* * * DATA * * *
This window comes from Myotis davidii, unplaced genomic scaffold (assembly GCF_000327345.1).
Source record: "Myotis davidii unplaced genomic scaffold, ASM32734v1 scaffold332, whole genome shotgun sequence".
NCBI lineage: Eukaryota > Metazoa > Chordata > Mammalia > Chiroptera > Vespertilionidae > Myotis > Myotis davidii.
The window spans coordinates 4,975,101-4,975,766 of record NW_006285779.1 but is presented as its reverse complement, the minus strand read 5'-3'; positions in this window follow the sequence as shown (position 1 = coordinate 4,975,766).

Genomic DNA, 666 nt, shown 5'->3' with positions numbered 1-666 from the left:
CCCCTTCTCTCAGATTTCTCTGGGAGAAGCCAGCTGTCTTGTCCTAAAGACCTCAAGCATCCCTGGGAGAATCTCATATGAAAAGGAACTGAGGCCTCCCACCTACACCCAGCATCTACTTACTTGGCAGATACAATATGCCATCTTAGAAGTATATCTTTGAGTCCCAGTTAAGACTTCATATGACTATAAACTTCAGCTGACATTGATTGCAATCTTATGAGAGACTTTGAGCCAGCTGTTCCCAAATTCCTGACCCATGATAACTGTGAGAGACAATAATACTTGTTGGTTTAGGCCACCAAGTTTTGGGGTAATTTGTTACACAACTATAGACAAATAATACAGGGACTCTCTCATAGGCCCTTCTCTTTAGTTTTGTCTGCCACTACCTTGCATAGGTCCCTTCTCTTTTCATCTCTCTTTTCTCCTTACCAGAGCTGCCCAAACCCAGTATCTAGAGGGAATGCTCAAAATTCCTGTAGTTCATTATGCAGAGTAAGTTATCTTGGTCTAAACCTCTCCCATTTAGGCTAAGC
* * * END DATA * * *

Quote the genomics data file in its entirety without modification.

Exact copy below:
This window comes from Myotis davidii, unplaced genomic scaffold (assembly GCF_000327345.1).
Source record: "Myotis davidii unplaced genomic scaffold, ASM32734v1 scaffold332, whole genome shotgun sequence".
NCBI lineage: Eukaryota > Metazoa > Chordata > Mammalia > Chiroptera > Vespertilionidae > Myotis > Myotis davidii.
The window spans coordinates 4,975,101-4,975,766 of record NW_006285779.1 but is presented as its reverse complement, the minus strand read 5'-3'; positions in this window follow the sequence as shown (position 1 = coordinate 4,975,766).

Genomic DNA, 666 nt, shown 5'->3' with positions numbered 1-666 from the left:
CCCCTTCTCTCAGATTTCTCTGGGAGAAGCCAGCTGTCTTGTCCTAAAGACCTCAAGCATCCCTGGGAGAATCTCATATGAAAAGGAACTGAGGCCTCCCACCTACACCCAGCATCTACTTACTTGGCAGATACAATATGCCATCTTAGAAGTATATCTTTGAGTCCCAGTTAAGACTTCATATGACTATAAACTTCAGCTGACATTGATTGCAATCTTATGAGAGACTTTGAGCCAGCTGTTCCCAAATTCCTGACCCATGATAACTGTGAGAGACAATAATACTTGTTGGTTTAGGCCACCAAGTTTTGGGGTAATTTGTTACACAACTATAGACAAATAATACAGGGACTCTCTCATAGGCCCTTCTCTTTAGTTTTGTCTGCCACTACCTTGCATAGGTCCCTTCTCTTTTCATCTCTCTTTTCTCCTTACCAGAGCTGCCCAAACCCAGTATCTAGAGGGAATGCTCAAAATTCCTGTAGTTCATTATGCAGAGTAAGTTATCTTGGTCTAAACCTCTCCCATTTAGGCTAAGC